Brightly gleams our banner

Brightly gleams our banner

Author: Thomas J. Potter (1860)
Published in 350 hymnals

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Full Text

1 Brightly gleams our banner,
Pointing to the sky,
Waving on Christ's soldiers
To their home on high.
Marching through the desert,
Gladly thus we pray,
Still with hearts united,
Singing on our way.
Brightly gleams our banner,
Pointing to the sky,
Waving on Christ's soldiers
To their home on high.

2 Jesus, Lord and Master,
At Thy sacred feet,
Here, with hearts rejoicing
See Thy children meet.
Often have we left Thee,
Often gone astray;
Keep us, mighty Saviour,
In the narrow way.
Brightly gleams our banner,
Pointing to the sky,
Waving on Christ's soldiers
To their home on high.

3 Pattern of our childhood,
Once Thyself a Child,
Make our childhood holy,
Pure, and meek, and mild.
In the hour of danger
Whither can we flee,
Save to Thee, dear Saviour,
Only unto Thee?
Brightly gleams our banner,
Pointing to the sky,
Waving on Christ's soldiers
To their home on high.

4 All our days direct us,
In the way we go;
Crown us still victorious
Over every foe:
Bid Thine angels shield us
When the storm-clouds lower;
Pardon us and save us
In the last dread hour.
Brightly gleams our banner,
Pointing to the sky,
Waving on Christ's soldiers
To their home on high.

5 Then with saints and angels
May we join above,
Offering prayers and praises
At Thy throne of love.
When the march is over,
Then come rest and peace,
Jesus in His beauty,
Songs that never cease.
Brightly gleams our banner,
Pointing to the sky,
Waving on Christ's soldiers
To their home on high.

Amen.

The Hymnal: Published by the authority of the General Assembly of the Presbyterian Church in the U.S.A., 1895

Author: Thomas J. Potter

Potter, Thomas Joseph, was born at Scarborough in 1827, and joined the Roman Catholic Church in 1847, and subsequently took Holy Orders. For many years he filled the Chair of Pulpit Eloquence and English Literature in the Foreign Missionary College of All Hallows, Dublin. He published The Spoken Word; or, The Art of Extemporary Preaching; Sacred Eloquence, or, The Theory and Practice of Preaching; and The Pastor and his People; together with several tales. He translated the Vesper hymns in the Catholic Psalmist; contributed to the Holy Family Hymns, 1860; and published Legends, Lyrics, and Hymns, 1862. His most widely-known hymn is "Brightly gleams our banner" (q.v.). Several of his hymns and translations are in use in Roman Catholic hymn… Go to person page >

Notes

Brightly gleams our banner. T. J. Totter. [Processional.] This hymn, which has attained to great popularity, is found in various forms, the most widely used of which are:—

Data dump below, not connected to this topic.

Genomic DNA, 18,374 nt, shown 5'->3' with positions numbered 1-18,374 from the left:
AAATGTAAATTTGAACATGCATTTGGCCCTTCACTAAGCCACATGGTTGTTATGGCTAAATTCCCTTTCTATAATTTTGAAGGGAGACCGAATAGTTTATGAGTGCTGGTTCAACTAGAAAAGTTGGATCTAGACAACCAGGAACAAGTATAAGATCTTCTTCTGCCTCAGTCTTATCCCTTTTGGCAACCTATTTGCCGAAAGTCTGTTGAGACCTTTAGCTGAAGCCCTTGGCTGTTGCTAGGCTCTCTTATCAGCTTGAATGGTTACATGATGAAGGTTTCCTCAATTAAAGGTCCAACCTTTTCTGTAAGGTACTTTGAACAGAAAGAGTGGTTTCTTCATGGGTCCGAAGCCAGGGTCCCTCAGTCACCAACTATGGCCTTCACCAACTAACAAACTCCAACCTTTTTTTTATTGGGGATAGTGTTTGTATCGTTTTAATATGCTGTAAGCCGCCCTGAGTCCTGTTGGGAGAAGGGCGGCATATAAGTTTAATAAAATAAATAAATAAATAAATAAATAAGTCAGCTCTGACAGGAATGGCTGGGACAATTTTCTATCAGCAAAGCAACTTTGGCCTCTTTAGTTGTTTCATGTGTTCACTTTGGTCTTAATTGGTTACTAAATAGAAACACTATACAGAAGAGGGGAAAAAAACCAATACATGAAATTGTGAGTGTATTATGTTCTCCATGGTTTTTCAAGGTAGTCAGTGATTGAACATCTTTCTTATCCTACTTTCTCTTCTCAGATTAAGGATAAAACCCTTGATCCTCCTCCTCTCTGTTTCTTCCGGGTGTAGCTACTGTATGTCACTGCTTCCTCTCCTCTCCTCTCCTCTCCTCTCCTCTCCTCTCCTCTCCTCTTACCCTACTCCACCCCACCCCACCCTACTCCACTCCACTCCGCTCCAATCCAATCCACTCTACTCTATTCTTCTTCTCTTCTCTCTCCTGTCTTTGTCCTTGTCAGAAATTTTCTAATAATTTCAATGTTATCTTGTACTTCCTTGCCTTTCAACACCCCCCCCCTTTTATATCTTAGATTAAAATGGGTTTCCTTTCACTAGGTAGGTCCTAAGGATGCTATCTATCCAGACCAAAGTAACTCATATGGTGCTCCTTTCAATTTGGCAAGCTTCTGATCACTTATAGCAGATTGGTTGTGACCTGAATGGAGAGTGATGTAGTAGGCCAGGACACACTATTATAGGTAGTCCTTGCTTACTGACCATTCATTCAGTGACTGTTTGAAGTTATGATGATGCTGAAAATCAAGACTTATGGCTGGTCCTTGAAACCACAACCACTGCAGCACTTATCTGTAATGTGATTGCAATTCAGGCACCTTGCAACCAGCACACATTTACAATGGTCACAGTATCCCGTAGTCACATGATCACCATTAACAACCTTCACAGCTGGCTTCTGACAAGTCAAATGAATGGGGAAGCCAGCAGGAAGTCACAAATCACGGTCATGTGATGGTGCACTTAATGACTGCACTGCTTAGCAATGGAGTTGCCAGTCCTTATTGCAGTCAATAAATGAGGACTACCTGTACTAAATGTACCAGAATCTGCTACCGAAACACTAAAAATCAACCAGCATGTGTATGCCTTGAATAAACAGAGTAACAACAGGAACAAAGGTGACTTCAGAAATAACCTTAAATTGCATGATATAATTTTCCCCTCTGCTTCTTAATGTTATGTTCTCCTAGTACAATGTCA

1. The original, which appeared, with music, in The Holy Family Hymns, I860, No. 5, in 8 stanzas of 8 lines, and a chorus of 4 lines. This is distinctly Roman in every way, as will be gathered from stanzas iii. and v., which read

(iii.) Mary, Mother, Ave!
Israel's lily hail! Comfort of thy children
In this sinful vale.
'Mid life's surging ocean,
Whither shall we flee,
Save, O stainless Virgin,
Mother, unto thee?

(v.) Jesus! Mary! Joseph!
Sweet and holy Three!
List the praise we pay you
On our bended knee.
May we sing your glory
In glad realms above;
Save, 0 stainless Virgin,
Bound for ever to you,
By the bonds of love."

This text is repeated in numerous Roman Catholic hymnals for schools and missions,and maybe consulted without any difficulty.
2. The text as in the People's Hymnal, 1867, No. 1, was given in Walker's Appendix to the Hymnal Noted, 1863. This is the nearest approach to the original, but is not in extensive use.
3. The third and most popular text is that which appeared in the 1867 Appendix to Morrell and How, and was repeated in the Appendix to Hymns Ancient & Modern, 1868. In this the only portions of the original which are retained are stanzas i. and ii. (with considerable alterations) and the chorus, which is simply the opening lines repeated.
4. In the Appendix to the Society for Promoting Christian Knowledge Psalms and Hymns, 1860, No. 421, this text is distinguished by the third stanza, “Pattern of our childhood," &c. It was repeated in Church Hymns, 1871, Mrs. Brock's Children's Hymn Book, 1881, Thring's Collection, 1882, and many others. It has less of the original than any other arrangement of the hymn, and ranks next in extensiveness of use to that in Hymns Ancient & Modern. Mr. Ellerton's note to this hymn in the folio edition of Church Hymns is in error by transposing the stanzas which he quotes.
5. The American use of this hymn in any form is very limited. In Richards's Songs of Christian Praise, N.Y., 1880, No. 464, we have stanzas i., ii. and iv., and in Stryker and Main's Church Praise Book, N.Y., 1882, No. 560, stanzas i., iii., and v. from No. 4 as above.
Although in some hymnals slight changes of these varying texts may be found, yet they are the generally accepted forms of the hymn. Taken together its use is very extensive; the revised versions, however, far outnumbering the original in use.

-- John Julian, Dictionary of Hymnology (1907)

Timeline

Instances

Instances (1 - 4 of 4)Text InfoTune InfoTextScoreFlexScoreAudioPage Scan
AGO Founders Hymnal #26
Small Church Music #2722Audio
Small Church Music #4648Audio
The Cyber Hymnal #638TextScoreAudio
Include 346 pre-1979 instances



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